Tuesday, December 21, 2010

The Flandria Fixed Gear (Fixie) Conversion - Assembly

Assembly was much easier for this bike than in the past because I remembered to take a lot of pictures. And I kept each grouping of parts in their own bags so I don't get the small parts mixed up.

These older bikes have some great chrome and were easily cleaned. I used the Oxalic Acid (wood bleach in the hardware store) bath as I described in the Huffy Build.
The headset was pretty easy to install as long as you have everything in the right order. I'm liking the look of the raw steel, it gives the bike a nice vintage look.

My next goal was to cut the handlebars. I wanted to have a stripped down look to the bike. Plus there is no need to use the drop bars on a single speed. I'm using this bike strictly for cruising around downtown. I used a simple hacksaw and a vice. It gave me a pretty good cut and went through easily. I'm going to tape the ends so it doesn't need to be perfect.
This bike has a fixed cup bottom bracket. First, start with putting a healthy portion of grease in each cup and pressing in all the bearings. They should stick in there pretty firmly. Next make sure that you insert the spindle the correct way. See the picture below. There is one sire that is a bit longer than the other. This must go toward the crank side. Next, screw the cups on with a big adjustable wrench. That will not get it tight enough. And if you try you may ruin the wrench flats. The next part can be a pain unless you have some specific tools. There are three ways I know:
1. Buy the right tool from a shop.
2. Use a good vice and make sure the wrench flats are tightly secured. You need to keep the bike level or you will strip the flats. Do not over tighten, check to make sure the spindle turns freely but does not rock side to side. (My method)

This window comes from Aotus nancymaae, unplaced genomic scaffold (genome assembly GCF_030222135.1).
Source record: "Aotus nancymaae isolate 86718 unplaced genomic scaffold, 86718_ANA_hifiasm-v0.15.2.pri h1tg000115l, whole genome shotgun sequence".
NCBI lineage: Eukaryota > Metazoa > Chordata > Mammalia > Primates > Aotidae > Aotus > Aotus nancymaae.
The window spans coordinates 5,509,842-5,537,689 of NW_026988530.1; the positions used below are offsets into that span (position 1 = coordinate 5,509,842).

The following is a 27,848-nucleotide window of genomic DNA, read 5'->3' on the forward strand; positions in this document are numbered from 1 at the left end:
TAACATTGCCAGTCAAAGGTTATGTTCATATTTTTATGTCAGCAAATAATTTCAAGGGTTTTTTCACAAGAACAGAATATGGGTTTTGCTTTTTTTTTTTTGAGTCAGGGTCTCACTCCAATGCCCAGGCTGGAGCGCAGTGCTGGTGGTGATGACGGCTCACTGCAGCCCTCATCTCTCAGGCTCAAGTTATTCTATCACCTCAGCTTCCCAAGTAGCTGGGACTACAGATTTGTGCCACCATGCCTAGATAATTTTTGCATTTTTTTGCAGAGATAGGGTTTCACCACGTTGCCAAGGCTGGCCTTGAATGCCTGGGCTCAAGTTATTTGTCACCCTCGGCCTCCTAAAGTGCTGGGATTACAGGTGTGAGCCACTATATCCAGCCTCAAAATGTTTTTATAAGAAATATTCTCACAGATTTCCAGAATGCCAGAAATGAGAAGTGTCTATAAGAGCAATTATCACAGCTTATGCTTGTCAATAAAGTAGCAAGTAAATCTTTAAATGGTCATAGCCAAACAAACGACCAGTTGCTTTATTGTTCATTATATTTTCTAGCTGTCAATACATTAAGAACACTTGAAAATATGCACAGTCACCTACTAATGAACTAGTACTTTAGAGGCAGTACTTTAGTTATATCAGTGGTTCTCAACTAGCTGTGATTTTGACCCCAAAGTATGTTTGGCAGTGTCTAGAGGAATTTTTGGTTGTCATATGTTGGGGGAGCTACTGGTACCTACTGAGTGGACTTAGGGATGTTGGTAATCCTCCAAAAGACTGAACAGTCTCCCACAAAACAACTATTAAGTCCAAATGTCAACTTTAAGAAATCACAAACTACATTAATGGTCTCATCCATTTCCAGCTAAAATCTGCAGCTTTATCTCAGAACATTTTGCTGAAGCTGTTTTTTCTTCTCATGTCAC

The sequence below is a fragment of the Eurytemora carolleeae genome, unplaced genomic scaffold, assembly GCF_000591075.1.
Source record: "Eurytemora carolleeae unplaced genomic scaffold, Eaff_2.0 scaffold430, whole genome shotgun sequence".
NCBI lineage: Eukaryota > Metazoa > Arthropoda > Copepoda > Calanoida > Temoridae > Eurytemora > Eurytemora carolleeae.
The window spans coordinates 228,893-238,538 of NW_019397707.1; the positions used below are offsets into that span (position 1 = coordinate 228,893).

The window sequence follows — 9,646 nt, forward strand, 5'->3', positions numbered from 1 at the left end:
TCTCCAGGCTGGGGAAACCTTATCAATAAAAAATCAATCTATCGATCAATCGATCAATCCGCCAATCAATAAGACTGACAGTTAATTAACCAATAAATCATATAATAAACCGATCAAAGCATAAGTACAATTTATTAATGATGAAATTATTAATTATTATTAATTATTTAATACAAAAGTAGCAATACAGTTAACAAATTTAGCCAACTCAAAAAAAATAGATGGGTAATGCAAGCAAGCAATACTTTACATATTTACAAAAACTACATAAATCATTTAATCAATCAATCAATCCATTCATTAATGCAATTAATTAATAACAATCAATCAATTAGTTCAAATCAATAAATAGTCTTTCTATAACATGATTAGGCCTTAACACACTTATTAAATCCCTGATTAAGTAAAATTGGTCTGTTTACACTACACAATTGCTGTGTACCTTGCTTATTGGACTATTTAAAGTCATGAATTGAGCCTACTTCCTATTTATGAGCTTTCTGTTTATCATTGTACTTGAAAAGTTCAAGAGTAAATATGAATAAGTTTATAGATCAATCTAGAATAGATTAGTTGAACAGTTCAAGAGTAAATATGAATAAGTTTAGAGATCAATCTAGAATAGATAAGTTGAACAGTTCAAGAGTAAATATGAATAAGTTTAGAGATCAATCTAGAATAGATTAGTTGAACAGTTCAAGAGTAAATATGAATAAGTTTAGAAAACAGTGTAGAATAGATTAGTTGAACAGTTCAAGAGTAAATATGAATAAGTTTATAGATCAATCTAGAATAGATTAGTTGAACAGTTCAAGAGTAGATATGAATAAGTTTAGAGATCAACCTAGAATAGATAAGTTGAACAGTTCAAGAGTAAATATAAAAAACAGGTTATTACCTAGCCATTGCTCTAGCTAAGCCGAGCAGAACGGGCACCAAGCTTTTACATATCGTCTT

3. You can make a Fixed Cup tool, described on Sheldon Brown's site.

The next tricky part is the cotter pin cranks. Refer to the original post for removal tips. To install push through and make sure to line up the flat side of the spindle with the flat side of the pin. Once in place give a nice firm tap with a hammer to set or use a press. Then screw on the cotter pin nut until tight. If the threads were damaged during removal you may be able to cut off the damaged part with a hacksaw and still have enough threads. The nut is not supposed to hold the crank on, the friction fit does that. It is just a safety measure so you your crank doesn't fall off. I also suggest after your first ride that you try to tight the cotter pin nut again.
 Next, I will be finishing the drive train. I asked for a 19 tooth fixed cog and chain for X Mas.

Step 1 - Background, Disassemble
Step 2 - Frame Painting
Step 3 - Handlebar & Fork Assembly
Step 4 - Gearing (Gear Ratio)
Step 5 - Wheels and Hubs
Step 6 - Custom Leather Saddle
Step 7 - Custom Leather Handlebars

1 comment:

  1. i have this bike too...you can check at my facebook...vintage bike like a fixie now...my bike name is XIETUA...XIE mean FIXIE...TUA is OLD in MALAY


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